Comment 91942

By LeeEdwardMcIlmoyle (registered) - website | Posted September 10, 2013 at 12:05:21

A number of interesting suggestions have been made here as to how the PB Poll might be restructured. As I had no hand in the formation of the original bylaws that govern this process at present, I won't speak to points about whether or not the Compromise plan should be abolished, except to say I disagree wholeheartedly.

As for claims that people were encouraged to select the Compromise over their own preferences, I would like to point out that all Polling Supervisors (of which I was one) were trained and instructed not to rush residents, nor to influence their decisions in any fashion, but merely to explain both the ranking process (from 1 to up to 25 out of the 30 proposals present on the ballot could be selected and ranked, in the eventuality that the resident chose more than $1 million worth of proposals) AND the Compromise option, for those that agreed with the fairness of the Compromise ballot, which was carefully presented AFTER the 30 individual proposals, so as not to bias the decision-making process. Anyone who actively promoted the Compromise proposal without explaining the open poll section was not doing it properly. However, during the course of my two days of poll supervision, I actually visited two other polling stations (I was in one of the mobile polling units; Democracy on wheels! A first!), and at no point did I see or hear anyone pushing the Compromise over the open process. In fact, I witnessed at least one notable instance of having to be reminded that the Compromise was being under-represented.

I also like Norman's explanation that the polling process was comprehensive and new. It's a form of democratic ballot not really seen around here before, but then, that's the point. This is what Direct Democracy looks like, folks. Asking for it to be simplified negates the whole point of the exercise. We proved that it could be done. We proved that it works. I witnessed the counting of more than one ballot (during the counting stage, late Sunday night) that was so carefully pre-selected, most likely using the provided sample ballot as a guide, that they managed to get all twenty five of their choices tabulated without running over the million dollar mark. That is proof enough for me that the balloting process was entirely valid.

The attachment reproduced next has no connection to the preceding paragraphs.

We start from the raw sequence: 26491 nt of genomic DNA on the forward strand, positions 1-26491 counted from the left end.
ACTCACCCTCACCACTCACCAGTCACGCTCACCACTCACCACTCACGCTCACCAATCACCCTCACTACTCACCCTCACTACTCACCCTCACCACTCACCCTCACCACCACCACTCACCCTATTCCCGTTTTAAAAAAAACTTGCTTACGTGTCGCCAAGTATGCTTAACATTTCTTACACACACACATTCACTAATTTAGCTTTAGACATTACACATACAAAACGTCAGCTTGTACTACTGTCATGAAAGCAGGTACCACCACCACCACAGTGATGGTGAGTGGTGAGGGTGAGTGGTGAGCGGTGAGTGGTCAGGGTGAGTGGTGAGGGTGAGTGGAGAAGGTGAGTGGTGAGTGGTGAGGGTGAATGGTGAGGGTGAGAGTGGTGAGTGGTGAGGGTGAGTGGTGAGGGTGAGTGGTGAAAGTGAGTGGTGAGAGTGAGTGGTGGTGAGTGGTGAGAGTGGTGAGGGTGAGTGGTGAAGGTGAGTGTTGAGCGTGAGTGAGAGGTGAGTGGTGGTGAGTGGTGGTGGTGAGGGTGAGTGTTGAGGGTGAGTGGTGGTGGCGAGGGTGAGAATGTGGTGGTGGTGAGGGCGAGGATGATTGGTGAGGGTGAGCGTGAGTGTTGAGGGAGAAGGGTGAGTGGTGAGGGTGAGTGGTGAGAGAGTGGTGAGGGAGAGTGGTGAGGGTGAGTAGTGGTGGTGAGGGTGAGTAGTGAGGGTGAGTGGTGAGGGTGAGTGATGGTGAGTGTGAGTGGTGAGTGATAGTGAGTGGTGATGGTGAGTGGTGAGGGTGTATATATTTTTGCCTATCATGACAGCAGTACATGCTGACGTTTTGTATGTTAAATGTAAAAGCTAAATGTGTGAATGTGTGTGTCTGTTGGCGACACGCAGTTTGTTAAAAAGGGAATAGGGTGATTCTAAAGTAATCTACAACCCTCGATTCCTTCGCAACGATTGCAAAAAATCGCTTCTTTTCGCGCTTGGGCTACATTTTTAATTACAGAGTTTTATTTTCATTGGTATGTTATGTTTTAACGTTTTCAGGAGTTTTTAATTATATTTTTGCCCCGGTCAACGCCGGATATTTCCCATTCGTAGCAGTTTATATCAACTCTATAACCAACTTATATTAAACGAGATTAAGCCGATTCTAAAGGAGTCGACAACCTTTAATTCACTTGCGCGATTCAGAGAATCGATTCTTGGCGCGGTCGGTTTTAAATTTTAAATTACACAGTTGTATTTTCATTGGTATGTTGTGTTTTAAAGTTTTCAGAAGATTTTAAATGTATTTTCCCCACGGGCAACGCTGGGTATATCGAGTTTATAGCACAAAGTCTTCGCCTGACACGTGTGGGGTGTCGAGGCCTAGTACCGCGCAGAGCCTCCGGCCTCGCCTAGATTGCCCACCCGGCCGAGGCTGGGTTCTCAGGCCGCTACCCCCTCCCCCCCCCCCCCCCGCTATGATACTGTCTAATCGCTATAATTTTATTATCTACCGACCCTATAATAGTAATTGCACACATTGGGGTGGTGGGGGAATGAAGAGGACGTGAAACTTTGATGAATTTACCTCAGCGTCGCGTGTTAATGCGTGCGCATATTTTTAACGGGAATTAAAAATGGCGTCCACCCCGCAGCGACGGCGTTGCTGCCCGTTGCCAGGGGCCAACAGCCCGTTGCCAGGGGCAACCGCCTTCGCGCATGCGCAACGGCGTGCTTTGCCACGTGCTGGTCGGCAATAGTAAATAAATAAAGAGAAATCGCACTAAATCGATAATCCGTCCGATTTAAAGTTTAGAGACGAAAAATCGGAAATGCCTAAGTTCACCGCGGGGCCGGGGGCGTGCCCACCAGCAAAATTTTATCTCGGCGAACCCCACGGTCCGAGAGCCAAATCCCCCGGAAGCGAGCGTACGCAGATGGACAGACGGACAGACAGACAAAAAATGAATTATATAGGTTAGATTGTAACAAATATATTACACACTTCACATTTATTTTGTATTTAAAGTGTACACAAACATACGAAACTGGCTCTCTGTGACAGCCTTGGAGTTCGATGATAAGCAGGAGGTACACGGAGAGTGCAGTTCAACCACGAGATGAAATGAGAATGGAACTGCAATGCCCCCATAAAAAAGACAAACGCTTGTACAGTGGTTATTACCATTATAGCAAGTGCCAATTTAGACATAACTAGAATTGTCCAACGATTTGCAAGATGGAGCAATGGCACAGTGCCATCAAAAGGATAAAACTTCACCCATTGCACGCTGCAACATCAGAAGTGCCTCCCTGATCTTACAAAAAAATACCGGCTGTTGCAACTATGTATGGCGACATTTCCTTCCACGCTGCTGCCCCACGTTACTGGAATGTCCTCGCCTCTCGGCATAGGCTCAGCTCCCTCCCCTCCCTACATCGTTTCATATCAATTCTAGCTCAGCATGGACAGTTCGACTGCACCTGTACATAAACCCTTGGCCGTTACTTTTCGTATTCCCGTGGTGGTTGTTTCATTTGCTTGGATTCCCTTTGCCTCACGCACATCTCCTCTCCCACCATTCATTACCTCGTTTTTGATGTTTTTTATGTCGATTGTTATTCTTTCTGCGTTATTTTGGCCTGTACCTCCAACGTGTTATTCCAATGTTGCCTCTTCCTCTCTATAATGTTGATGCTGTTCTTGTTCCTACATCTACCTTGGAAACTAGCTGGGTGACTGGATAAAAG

Any and all necessary tweaks to the polling and balloting processes can and will be reviewed in the coming months, by the incoming PBO and/or Governance Committee, where applicable. No need for some white knight to ride in and show us how to make things better. We will soon have new Assembly Organizers, Liaisons, Governance and Planning Committee Members, and a new Facilitator to oversee all of those things. I honestly believe that any demands that the process be changed or over-simplified at this point are short-sighted, misguided, and premature. I have no problem with reviews and commentary, and I certainly don't object to thoughtful streamlining that makes the process more effective and accessible, so long as participation is not sacrificed in the meantime. PB in Ward 2 has shown us another way to govern. Hamilton has never seen its like before. But there is no reason to believe our city can't learn a new trick every now and then. Hamilton has had a long history of reinventing itself, believe it or not, and this could very well be part of The New Hamilton we've all been talking about over the last year.

Many thanks to Graham Crawford, Mike Borrelli, Kathy, Tara, Ryan McGreal, and Nicholas Kevlahan for your thoughtful commentary, and to Saira Peesker for her insightful article. Looking forward to seeing more such engagement in 2014.

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